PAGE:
I always used to wonder What makes a fancy dessert so fancy?? And behold the answer: unflavored gelatin.  A far cry from Jell-O and prepackaged flavored gelatin powder, unflavored gelatin is actually quite versatile and can give any combination of sugar and dairy a controllable shape or texture.  I find it extra wonderful because it allows me to eat desserts that are less sweet than cookies and pies (not that I don’t enjoy those products, but sometimes they sit in my stomach the wrong way).  And it is easy to use.  Unflavored gelatin is still available at most major supermarkets, tucked away in the food-that-never-goes-bad aisles- i.e. the middle- below the Jell-O boxes.  For some reason, I fear that it will quietly become extinct in the next few years.  But considering how often I use it, my box should last me at least another ten years.  AT LEAST.  Like my Polaroid film (though I’m still hoping Polaroid will revive it for nostalgic purposes).

The recipe I adapted my panna cotta from can be found on Epicurious.  I added a bit more gelatin this time than I should have, but I was very happy with the texture.  It’s like silken tofu!  Mmm mmm.  Also, the Meyer lemon juice gave a slight tart but sweet kick.  Perfect for the morning or for a late night snack, on its own or with some frozen fruit.  I recommend using raspberries or blackberries as your fruit of choice because they exude some extra juicies when thawed.  Enjoy!

Above: Whipping cream + sugar + gelatin.  The mixture should be off-white/very very pale yellow.

After a few days in the fridge covered in plastic wrap, I took out my last cup of panna cotta and prepared it to be eaten.  Frozen raspberries on top.

I let the berries thaw overnight in the fridge.  Um yes I’ll take that fancy looking dessert for $20 please.


2 tbsp water

1 1/2 tsp unflavored gelatin (I spilled over some)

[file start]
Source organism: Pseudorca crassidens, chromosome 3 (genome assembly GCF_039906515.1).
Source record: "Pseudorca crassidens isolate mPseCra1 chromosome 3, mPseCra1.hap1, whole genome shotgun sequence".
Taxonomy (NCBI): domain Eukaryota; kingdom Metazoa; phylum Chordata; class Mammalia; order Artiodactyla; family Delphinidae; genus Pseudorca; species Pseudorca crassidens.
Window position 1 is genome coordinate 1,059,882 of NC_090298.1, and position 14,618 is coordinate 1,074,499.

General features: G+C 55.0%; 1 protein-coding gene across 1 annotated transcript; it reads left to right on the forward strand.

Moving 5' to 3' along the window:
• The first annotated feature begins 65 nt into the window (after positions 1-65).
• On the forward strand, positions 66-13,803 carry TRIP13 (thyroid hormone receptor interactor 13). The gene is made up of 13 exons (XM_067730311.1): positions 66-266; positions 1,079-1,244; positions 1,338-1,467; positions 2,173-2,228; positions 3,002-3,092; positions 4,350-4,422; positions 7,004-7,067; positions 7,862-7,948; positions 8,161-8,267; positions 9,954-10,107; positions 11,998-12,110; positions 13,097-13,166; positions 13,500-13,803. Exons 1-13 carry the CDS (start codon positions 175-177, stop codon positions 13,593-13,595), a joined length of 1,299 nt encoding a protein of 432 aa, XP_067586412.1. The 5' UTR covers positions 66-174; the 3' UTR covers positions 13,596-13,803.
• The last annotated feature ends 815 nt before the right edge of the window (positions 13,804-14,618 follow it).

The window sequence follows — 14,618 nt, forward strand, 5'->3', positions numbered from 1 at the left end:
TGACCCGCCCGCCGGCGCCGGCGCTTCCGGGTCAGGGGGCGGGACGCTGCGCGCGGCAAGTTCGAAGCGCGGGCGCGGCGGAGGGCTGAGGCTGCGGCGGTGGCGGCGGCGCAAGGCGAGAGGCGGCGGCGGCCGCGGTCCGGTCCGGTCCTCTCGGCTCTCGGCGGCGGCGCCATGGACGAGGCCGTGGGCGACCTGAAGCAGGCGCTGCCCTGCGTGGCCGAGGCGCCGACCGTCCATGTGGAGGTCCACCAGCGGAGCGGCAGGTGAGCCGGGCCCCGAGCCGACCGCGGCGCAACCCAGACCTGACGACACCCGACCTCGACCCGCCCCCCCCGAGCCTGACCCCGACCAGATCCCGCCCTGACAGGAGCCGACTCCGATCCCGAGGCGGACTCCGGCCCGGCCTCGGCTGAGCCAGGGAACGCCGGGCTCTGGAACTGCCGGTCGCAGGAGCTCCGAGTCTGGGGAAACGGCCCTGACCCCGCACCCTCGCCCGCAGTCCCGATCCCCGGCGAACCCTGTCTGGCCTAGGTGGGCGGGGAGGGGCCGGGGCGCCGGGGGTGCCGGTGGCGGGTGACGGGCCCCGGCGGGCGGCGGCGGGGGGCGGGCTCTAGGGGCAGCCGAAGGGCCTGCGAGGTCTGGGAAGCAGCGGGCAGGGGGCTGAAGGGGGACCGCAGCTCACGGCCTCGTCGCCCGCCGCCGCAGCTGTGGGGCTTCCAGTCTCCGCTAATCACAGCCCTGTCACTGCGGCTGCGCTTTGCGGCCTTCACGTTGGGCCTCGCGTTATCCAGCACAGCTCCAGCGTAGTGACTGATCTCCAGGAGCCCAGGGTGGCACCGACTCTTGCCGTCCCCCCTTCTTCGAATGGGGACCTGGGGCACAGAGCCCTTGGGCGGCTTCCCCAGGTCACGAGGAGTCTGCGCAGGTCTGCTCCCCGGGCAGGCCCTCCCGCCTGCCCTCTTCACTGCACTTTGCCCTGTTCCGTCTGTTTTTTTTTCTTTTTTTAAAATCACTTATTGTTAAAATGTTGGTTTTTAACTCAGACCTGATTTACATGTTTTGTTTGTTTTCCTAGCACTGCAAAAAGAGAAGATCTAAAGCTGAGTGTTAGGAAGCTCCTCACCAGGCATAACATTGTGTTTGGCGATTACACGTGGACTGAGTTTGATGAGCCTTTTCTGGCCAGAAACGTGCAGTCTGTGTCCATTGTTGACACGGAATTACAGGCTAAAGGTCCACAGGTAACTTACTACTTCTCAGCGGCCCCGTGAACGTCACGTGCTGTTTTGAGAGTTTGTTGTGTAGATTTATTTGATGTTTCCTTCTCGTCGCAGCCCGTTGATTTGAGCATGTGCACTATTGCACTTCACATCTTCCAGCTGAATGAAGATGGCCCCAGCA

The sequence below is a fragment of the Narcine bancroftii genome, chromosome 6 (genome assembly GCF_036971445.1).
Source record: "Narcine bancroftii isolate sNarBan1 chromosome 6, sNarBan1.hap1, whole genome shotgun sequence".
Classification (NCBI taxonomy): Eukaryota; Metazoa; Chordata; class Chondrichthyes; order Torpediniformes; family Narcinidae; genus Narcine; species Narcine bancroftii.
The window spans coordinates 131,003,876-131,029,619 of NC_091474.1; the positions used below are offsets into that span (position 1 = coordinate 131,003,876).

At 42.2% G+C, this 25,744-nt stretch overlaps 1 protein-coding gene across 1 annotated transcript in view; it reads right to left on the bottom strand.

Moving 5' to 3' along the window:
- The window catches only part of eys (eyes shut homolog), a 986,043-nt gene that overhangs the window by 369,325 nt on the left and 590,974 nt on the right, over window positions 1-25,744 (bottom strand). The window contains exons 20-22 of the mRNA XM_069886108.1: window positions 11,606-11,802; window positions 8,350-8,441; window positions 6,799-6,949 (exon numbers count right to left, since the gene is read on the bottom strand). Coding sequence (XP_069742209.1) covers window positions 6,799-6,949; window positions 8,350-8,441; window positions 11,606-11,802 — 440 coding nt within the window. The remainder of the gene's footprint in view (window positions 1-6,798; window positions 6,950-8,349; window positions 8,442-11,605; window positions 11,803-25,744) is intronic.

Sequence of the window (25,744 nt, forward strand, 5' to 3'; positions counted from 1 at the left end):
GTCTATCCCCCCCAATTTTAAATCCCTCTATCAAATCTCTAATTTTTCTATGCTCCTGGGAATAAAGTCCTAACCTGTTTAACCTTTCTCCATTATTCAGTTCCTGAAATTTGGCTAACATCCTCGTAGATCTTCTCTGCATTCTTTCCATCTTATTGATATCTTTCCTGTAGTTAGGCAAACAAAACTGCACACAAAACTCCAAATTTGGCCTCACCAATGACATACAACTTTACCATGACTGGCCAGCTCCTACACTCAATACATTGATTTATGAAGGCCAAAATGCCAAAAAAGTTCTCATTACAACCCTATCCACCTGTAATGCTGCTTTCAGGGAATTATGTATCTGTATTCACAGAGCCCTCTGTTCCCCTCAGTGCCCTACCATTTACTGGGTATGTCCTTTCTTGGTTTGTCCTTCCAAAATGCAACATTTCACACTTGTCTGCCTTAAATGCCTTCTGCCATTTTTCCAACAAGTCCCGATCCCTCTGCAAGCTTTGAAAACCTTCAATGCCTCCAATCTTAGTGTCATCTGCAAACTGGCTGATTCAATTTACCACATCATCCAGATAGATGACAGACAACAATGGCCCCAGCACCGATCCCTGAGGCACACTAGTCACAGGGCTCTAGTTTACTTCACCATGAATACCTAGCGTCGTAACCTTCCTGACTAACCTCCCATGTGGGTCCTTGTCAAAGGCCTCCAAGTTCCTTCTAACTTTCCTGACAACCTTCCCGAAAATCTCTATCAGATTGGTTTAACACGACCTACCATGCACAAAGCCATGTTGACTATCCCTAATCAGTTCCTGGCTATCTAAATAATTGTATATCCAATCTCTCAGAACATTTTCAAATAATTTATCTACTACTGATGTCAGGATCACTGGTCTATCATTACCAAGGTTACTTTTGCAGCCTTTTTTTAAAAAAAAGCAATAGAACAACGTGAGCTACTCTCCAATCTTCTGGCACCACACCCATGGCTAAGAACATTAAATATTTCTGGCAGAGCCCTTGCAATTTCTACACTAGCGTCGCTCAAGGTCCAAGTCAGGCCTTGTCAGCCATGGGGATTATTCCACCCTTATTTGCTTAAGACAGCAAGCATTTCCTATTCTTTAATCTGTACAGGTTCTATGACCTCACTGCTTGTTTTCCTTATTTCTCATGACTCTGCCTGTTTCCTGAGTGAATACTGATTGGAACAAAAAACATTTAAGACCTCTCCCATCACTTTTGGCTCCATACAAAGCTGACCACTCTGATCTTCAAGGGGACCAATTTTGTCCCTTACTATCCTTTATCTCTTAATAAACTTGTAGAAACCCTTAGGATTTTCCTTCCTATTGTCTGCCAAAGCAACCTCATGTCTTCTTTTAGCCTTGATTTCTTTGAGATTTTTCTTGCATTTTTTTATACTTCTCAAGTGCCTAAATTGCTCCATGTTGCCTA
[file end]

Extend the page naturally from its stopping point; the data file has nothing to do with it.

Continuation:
1c whipping cream

1/2c sugar

2c buttermilk

2tsp vanilla extract

2 tbsp fresh squeezed Meyer lemon juice (optional… I happened to have some in the fridge)

frozen berries (optional)


A pot

Ramekins and/or small cups and/or a cupcake tin that you can use nonstick spray on (NOTE: I tried to use those one-time-use flimsy cupcake wrappers and my panna cotta turned into a pile of mush on my plate).  This recipe filled up four of my wooden teacups plus one small glass.

How to Make:

Put water in a small bowl and add the gelatin over it.  Let the mixture stand approx. 10 minutes.  It should take on the texture of gumdrops.  In the meantime, heat the whipping cream and sugar (I used a little less than 1/2 cup) in a pot over medium-high heat and stir constantly.  Bring to a low boil and stir often. The sugar should dissolve rather quickly but keep stirring until it’s time to add the gelatin.  Add gelatin and remove pot from heat.  Stir stir stir and then let mixture cool until lukewarm (It took mine about 15-20 minutes).  While cooling, prepare the other ingredients to be added.  Measure out buttermilk, vanilla, and lemon juice.  Keep the lemon juice separate from buttermilk and vanilla until it’s time to throw everything in together… in case some funky reaction goes on while you’re waiting.  Or not… I don’t know what the consequence would be if you combined them.

Stir in the remaining ingredients to the pot.  Scoop into ramekins and refrigerate overnight (or for at least four hours).  Add frozen fruit a few hours before serving.  (Optional) Try to cut around the panna cotta and serve on a plate.  This was an epic fail for me, so GOOD LUCK to you and don’t try it if you’re hosting a party.